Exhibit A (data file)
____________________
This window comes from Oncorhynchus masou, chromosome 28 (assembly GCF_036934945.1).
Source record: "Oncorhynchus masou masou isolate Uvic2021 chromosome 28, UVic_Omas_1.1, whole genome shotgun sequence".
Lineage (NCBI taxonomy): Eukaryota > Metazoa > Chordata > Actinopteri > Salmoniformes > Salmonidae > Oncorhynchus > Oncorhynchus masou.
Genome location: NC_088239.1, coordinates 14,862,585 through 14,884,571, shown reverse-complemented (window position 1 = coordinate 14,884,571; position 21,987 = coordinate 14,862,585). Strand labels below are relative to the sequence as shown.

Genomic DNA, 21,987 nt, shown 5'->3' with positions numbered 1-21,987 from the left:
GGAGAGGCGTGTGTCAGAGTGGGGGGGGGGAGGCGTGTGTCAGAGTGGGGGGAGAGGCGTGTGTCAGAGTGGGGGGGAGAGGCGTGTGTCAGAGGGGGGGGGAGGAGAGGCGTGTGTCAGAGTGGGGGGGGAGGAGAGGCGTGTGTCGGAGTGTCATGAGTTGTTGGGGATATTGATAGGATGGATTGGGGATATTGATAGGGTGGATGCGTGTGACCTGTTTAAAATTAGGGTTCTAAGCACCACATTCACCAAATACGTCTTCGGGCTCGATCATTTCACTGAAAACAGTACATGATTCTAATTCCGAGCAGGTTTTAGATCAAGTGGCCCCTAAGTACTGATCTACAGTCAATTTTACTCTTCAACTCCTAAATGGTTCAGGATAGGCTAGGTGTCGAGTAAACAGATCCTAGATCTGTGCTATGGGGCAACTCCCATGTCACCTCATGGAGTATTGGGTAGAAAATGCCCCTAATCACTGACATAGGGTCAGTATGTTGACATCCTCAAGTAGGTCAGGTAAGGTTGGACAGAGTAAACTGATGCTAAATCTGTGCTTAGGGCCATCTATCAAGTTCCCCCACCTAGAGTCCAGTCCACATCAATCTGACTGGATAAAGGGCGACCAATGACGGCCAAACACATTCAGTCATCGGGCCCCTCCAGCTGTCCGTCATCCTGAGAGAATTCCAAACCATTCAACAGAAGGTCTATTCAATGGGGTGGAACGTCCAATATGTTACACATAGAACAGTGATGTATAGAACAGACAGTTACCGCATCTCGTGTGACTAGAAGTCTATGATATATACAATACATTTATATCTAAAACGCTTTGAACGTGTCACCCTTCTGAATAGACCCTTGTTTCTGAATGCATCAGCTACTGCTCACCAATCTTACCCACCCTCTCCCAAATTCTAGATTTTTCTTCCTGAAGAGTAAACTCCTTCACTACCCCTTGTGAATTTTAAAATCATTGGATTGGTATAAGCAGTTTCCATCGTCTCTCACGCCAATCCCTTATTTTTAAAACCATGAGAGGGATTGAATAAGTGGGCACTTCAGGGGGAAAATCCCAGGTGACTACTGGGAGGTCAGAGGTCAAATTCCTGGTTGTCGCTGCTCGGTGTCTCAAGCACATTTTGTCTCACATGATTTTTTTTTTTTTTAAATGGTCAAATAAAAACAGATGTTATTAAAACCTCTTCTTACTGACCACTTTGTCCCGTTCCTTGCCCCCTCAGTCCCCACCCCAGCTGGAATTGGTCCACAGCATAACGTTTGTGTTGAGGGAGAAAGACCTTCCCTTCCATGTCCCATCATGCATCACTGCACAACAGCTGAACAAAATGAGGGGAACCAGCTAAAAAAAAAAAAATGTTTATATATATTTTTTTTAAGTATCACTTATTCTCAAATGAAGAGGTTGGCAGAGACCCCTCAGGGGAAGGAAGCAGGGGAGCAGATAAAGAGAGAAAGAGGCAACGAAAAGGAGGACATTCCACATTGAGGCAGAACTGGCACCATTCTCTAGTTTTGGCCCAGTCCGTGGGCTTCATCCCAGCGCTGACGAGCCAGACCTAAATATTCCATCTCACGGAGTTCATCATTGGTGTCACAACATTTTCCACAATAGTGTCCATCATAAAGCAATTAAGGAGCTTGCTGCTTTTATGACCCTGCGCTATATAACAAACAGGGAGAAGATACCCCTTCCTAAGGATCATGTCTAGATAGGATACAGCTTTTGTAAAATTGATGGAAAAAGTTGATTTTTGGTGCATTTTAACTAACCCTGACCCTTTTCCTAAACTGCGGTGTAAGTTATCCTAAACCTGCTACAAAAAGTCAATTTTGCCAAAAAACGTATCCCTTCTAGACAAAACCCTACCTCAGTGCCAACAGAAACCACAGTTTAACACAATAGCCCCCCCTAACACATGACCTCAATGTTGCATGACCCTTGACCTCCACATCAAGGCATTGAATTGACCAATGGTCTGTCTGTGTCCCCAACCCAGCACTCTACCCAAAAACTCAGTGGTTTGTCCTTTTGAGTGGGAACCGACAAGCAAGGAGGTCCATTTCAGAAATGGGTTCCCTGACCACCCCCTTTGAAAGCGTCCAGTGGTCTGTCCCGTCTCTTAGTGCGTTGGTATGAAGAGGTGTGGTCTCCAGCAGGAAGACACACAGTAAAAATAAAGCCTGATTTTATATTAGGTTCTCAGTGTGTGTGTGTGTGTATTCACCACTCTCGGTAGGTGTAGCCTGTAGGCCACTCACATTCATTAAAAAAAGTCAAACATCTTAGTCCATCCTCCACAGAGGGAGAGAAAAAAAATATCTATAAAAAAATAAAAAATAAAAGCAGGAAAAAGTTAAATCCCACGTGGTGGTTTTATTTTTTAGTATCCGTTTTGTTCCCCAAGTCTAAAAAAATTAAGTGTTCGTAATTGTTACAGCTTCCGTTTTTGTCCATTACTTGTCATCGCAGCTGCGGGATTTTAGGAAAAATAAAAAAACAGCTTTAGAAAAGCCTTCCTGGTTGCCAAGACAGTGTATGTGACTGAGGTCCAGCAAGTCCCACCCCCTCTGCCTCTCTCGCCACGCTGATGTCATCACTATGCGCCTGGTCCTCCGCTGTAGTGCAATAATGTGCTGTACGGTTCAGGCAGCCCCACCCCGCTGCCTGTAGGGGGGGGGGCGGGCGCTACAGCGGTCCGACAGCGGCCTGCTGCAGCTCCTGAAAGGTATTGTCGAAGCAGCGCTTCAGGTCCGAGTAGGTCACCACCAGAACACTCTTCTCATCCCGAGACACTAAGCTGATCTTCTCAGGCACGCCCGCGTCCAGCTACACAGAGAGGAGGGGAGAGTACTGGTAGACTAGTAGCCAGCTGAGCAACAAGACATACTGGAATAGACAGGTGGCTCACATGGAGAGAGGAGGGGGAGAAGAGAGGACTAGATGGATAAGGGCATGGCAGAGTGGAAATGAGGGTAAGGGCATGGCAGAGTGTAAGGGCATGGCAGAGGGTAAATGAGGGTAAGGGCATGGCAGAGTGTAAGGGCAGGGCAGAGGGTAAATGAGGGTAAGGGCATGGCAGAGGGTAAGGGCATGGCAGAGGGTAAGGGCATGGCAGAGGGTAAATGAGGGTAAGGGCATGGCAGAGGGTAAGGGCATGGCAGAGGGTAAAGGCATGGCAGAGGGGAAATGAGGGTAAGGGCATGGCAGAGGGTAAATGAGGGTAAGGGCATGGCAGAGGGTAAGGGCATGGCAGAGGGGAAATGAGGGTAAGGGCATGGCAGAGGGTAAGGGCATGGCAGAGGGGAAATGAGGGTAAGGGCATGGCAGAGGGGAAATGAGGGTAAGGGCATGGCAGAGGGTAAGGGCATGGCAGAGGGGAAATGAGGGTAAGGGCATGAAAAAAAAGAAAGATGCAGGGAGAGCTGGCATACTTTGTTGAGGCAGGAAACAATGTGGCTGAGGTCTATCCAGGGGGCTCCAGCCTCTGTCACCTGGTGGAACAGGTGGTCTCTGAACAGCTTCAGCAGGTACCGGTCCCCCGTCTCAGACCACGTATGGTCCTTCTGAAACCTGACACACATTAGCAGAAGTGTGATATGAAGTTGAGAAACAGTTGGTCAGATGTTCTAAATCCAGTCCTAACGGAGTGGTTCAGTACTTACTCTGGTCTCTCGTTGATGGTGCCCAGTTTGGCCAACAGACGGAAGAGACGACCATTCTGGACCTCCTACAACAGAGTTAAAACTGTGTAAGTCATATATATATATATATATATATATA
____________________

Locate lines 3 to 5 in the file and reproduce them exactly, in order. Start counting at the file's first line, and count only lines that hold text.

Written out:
Lineage (NCBI taxonomy): Eukaryota > Metazoa > Chordata > Actinopteri > Salmoniformes > Salmonidae > Oncorhynchus > Oncorhynchus masou.
Genome location: NC_088239.1, coordinates 14,862,585 through 14,884,571, shown reverse-complemented (window position 1 = coordinate 14,884,571; position 21,987 = coordinate 14,862,585). Strand labels below are relative to the sequence as shown.

Genomic DNA, 21,987 nt, shown 5'->3' with positions numbered 1-21,987 from the left: